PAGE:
I think the cover image for our October Environment issue says it all. The imperiled polar bear is down to a last chunk of ice and the look on its face is one of desperation. Even if this image was created through the wonders of Photoshop, the impact feels real. Viewing sequential satellite images of polar ice formations through the past 100 years vividly confirms the chilling shrinkage. Even when surface ice occasionally expands, the critical underlying volume remains diminished; it declined 75 percent between 1979 and 2011, according to Polar Science Center researchers at the University of Washington, in Seattle.
This magnificent Arctic creature’s habitat is in dramatic decline along with every other natural ecosystem on Earth. Debate all day about the cause of global warming and humans’ contribution to greenhouse gases, but increasing manmade carbon dioxide pollution isn’t a good thing in anyone’s books. We trust that there is still a bit of time for conscious people everywhere to rally to “Ease Earth’s Rising Fever,” as environmental writer Christine MacDonald’s expert sources point out on page 32.
I am inspired by the wise words of Julia Butterfly (page 30) and the stand that she took by camping in a tree for more than two years to save a 1,000 year old redwood tree and the surrounding forest. Being called a tree hugger or Chicken Little waiting for the sky to fall used to bother me, but it pales compared with the commitment required by leaders of the environmental movement to protect us all. Every day these brave souls are proven correct and I’m honored to stand in support.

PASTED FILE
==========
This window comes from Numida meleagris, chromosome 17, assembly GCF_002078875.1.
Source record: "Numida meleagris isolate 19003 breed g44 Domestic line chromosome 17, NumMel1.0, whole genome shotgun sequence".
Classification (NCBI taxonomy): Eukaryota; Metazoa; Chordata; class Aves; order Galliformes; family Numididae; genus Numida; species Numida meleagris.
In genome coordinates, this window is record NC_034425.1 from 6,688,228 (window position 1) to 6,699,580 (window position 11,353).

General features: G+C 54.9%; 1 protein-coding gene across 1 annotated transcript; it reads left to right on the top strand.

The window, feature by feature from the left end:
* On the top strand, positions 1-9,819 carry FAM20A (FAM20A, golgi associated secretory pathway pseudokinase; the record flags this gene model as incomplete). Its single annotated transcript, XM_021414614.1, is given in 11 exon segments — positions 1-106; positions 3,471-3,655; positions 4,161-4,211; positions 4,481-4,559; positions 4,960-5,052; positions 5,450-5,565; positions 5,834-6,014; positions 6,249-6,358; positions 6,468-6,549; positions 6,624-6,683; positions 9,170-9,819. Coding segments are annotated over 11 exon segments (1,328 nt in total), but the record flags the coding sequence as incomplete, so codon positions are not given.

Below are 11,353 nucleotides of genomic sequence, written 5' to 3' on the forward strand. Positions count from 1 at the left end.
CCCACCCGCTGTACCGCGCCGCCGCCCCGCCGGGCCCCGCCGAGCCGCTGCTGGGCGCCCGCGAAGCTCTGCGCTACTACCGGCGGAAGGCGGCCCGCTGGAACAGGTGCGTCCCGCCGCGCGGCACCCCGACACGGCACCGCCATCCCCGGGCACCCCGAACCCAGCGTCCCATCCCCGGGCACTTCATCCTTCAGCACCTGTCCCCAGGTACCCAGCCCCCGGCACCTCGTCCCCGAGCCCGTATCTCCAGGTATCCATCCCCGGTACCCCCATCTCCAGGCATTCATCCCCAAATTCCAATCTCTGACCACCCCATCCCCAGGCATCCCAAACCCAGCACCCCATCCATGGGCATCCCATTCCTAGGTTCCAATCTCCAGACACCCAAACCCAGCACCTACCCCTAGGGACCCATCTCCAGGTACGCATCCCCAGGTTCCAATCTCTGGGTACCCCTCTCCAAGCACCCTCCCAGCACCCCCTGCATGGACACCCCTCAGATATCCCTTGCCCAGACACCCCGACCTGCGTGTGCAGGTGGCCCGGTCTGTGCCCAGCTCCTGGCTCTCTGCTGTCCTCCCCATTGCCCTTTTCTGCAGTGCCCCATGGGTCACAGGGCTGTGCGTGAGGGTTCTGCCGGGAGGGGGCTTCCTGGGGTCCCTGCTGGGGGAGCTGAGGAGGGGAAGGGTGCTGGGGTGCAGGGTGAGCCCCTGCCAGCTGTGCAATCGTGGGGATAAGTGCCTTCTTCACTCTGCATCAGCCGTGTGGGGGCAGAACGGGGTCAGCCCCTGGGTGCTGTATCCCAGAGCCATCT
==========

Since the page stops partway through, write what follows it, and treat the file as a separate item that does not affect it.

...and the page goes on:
There is no place like home. Earth is still the only place we know of that offers the potential for us to survive as a species. Our intimate interconnectedness means that whatever we do to our environment, we do to ourselves.
We must all be the change we want to see if we are to succeed: Consume less, use completely, repurpose, recycle, compost, avoid chemicals, combine trips, carpool, ride a bike, walk, buy local, turn off the TV, advocate environmental causes and spend time in nature. All of our little conservation actions will add up to a huge difference for the polar bear and countless other species that are running out of options. Never let critics with hidden agendas dissuade you from cherishing, caring for and defending our home planet.
Green living is healthy living for all, Reid Boyer, Publisher